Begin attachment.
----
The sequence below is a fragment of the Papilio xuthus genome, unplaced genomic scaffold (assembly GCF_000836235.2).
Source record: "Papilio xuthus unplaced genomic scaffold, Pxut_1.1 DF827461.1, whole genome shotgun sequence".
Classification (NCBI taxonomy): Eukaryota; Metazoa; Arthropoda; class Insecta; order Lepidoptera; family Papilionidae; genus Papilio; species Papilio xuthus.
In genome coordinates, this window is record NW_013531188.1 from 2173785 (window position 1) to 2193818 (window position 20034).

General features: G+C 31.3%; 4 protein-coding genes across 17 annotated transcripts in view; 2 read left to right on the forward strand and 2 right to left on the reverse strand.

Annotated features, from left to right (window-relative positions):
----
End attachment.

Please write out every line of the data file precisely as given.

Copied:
The sequence below is a fragment of the Papilio xuthus genome, unplaced genomic scaffold (assembly GCF_000836235.2).
Source record: "Papilio xuthus unplaced genomic scaffold, Pxut_1.1 DF827461.1, whole genome shotgun sequence".
Classification (NCBI taxonomy): Eukaryota; Metazoa; Arthropoda; class Insecta; order Lepidoptera; family Papilionidae; genus Papilio; species Papilio xuthus.
In genome coordinates, this window is record NW_013531188.1 from 2173785 (window position 1) to 2193818 (window position 20034).

General features: G+C 31.3%; 4 protein-coding genes across 17 annotated transcripts in view; 2 read left to right on the forward strand and 2 right to left on the reverse strand.

Annotated features, from left to right (window-relative positions):